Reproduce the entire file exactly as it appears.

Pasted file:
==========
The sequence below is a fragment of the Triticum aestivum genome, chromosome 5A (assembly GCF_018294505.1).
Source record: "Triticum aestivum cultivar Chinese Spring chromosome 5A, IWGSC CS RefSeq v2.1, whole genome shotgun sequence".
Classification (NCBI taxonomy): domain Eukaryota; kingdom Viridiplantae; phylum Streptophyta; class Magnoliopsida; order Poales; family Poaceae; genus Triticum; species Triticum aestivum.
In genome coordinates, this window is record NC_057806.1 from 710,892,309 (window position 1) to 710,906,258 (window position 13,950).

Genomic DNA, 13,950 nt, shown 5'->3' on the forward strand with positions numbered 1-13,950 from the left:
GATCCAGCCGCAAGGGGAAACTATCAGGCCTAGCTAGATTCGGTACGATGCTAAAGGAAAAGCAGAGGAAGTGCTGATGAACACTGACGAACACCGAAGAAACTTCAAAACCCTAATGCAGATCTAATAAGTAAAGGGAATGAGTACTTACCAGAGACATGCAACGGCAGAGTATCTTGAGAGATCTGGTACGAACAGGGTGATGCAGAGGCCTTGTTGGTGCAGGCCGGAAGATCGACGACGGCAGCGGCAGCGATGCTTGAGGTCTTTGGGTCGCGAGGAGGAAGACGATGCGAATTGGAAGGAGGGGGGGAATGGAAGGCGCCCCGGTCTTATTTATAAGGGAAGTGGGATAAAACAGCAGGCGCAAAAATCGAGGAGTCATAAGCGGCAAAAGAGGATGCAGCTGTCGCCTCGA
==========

The sequence below is a fragment of the Triticum aestivum genome, chromosome 5A (assembly GCF_018294505.1).
Source record: "Triticum aestivum cultivar Chinese Spring chromosome 5A, IWGSC CS RefSeq v2.1, whole genome shotgun sequence".
Classification (NCBI taxonomy): domain Eukaryota; kingdom Viridiplantae; phylum Streptophyta; class Magnoliopsida; order Poales; family Poaceae; genus Triticum; species Triticum aestivum.
In genome coordinates, this window is record NC_057806.1 from 710,892,309 (window position 1) to 710,906,258 (window position 13,950).

Genomic DNA, 13,950 nt, shown 5'->3' on the forward strand with positions numbered 1-13,950 from the left:
GATCCAGCCGCAAGGGGAAACTATCAGGCCTAGCTAGATTCGGTACGATGCTAAAGGAAAAGCAGAGGAAGTGCTGATGAACACTGACGAACACCGAAGAAACTTCAAAACCCTAATGCAGATCTAATAAGTAAAGGGAATGAGTACTTACCAGAGACATGCAACGGCAGAGTATCTTGAGAGATCTGGTACGAACAGGGTGATGCAGAGGCCTTGTTGGTGCAGGCCGGAAGATCGACGACGGCAGCGGCAGCGATGCTTGAGGTCTTTGGGTCGCGAGGAGGAAGACGATGCGAATTGGAAGGAGGGGGGGAATGGAAGGCGCCCCGGTCTTATTTATAAGGGAAGTGGGATAAAACAGCAGGCGCAAAAATCGAGGAGTCATAAGCGGCAAAAGAGGATGCAGCTGTCGCCTCGA